Any assistance you could provide would be appreciated.

    Thanks in advance.

  13. #13
    Join Date
    Jun 1999
    Location
    San Jose, California, USA
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    2,676
    Socket type and memory are the same or better. Should work.

    Current Main Rig:
    AMD FX55 @ 2.9 GHz
    2 GB PC 3200 DDR RAM
    ABIT KN8 SLi motherboard
    ATI X1900XT O/C to XTX speeds

    Retired Rig:
    AMD Athlon XP 2500+ Barton @ 2387 MHz. (217*11)
    512MB DDR RAM @ 436 MHz. (PC 3700)
    Abit AN7 motherboard
    BFG GeForce 6800GT OC!

  14. #14
    Join Date
    Jul 2006
    Location
    HOrsham, UK
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    10
    Hi,

    Great news that others have this problem.

    My friend doprs his parent's pc off, they don't charge ipods or anything like that but there's is dead.

    Tried ther PSU from my own machine and no joy, tried the trick with the power swtich, still no joy.

    todda , how do you Jumper the ATX 20 pin power cable's green wire to any black, just to make sure the power supply is working?

    I am guessing the motherboard has had it and just want to know if someone's success can point me to the best cheap option motherboard and also do I need a new PSU.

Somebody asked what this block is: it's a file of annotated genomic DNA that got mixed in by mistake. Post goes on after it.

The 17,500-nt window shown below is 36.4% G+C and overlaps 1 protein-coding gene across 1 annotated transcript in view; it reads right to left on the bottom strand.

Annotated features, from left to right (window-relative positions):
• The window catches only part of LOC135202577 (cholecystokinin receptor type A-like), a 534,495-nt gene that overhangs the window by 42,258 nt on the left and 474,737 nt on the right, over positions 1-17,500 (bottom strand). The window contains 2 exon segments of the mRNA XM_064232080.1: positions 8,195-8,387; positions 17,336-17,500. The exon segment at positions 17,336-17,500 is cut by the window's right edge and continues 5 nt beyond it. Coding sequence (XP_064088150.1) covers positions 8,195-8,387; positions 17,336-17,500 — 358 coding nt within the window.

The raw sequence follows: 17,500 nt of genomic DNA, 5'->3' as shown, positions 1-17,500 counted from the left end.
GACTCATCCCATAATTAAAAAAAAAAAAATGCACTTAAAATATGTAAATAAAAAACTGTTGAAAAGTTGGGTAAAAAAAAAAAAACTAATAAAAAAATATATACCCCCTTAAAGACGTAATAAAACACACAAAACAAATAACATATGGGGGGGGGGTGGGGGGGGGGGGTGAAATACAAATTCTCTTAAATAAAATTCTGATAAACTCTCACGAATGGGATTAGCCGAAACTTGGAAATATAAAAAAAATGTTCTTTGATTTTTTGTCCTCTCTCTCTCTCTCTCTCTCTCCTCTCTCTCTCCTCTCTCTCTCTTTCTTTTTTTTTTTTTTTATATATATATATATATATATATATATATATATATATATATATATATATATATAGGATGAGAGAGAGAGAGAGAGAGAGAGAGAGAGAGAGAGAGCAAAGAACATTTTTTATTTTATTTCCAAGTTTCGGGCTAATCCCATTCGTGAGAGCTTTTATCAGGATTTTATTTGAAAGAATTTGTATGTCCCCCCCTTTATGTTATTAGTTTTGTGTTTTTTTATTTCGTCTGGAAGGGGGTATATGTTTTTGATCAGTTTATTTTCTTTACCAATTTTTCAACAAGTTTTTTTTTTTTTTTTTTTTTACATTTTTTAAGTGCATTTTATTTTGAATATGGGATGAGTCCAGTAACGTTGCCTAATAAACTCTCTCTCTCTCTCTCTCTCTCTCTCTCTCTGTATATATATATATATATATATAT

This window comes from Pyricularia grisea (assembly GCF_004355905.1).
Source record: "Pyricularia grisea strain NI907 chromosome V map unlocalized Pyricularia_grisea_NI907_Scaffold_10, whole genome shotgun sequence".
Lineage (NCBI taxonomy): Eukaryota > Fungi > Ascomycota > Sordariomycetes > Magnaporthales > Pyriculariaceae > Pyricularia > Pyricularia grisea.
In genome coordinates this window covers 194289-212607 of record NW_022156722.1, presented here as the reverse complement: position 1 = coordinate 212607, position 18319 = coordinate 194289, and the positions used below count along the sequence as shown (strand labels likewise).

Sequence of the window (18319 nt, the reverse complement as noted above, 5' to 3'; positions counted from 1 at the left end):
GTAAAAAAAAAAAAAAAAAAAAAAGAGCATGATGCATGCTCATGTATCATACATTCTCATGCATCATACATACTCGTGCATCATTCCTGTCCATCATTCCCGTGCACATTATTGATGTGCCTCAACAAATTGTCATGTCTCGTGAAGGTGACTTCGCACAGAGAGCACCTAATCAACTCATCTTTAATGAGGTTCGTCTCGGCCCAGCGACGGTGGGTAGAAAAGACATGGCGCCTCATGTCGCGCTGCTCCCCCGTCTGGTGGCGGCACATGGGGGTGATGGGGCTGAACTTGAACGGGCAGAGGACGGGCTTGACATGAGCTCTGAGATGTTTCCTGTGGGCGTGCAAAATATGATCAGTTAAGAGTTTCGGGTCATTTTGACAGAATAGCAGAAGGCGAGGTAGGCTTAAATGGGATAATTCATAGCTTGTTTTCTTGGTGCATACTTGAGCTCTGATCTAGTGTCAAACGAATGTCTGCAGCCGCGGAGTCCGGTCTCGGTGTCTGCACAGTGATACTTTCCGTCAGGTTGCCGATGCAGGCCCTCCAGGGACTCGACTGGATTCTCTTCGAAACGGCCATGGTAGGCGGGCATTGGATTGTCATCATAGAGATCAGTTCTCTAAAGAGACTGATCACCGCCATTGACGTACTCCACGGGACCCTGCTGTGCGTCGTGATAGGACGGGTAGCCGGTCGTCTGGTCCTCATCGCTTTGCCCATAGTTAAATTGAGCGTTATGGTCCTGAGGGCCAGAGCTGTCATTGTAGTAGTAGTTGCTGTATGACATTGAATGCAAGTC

Current motherboard is the same as the other peeps in here an Imperial GV 20030812.

    Thanks

    Damian
    UK

  15. #15
    Join Date
    Jun 1999
    Location
    San Jose, California, USA
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    Use a section of wire or a bread twisty (with the insulation removed from the ends) and just connect the green wire to any black wire on the 20 / 24 pin power connector. Make sure that the power switch on the back of the power supply is switched on.

    Current Main Rig:
    AMD FX55 @ 2.9 GHz
    2 GB PC 3200 DDR RAM
    ABIT KN8 SLi motherboard
    ATI X1900XT O/C to XTX speeds

    Retired Rig:
    AMD Athlon XP 2500+ Barton @ 2387 MHz. (217*11)
    512MB DDR RAM @ 436 MHz. (PC 3700)
    Abit AN7 motherboard
    BFG GeForce 6800GT OC!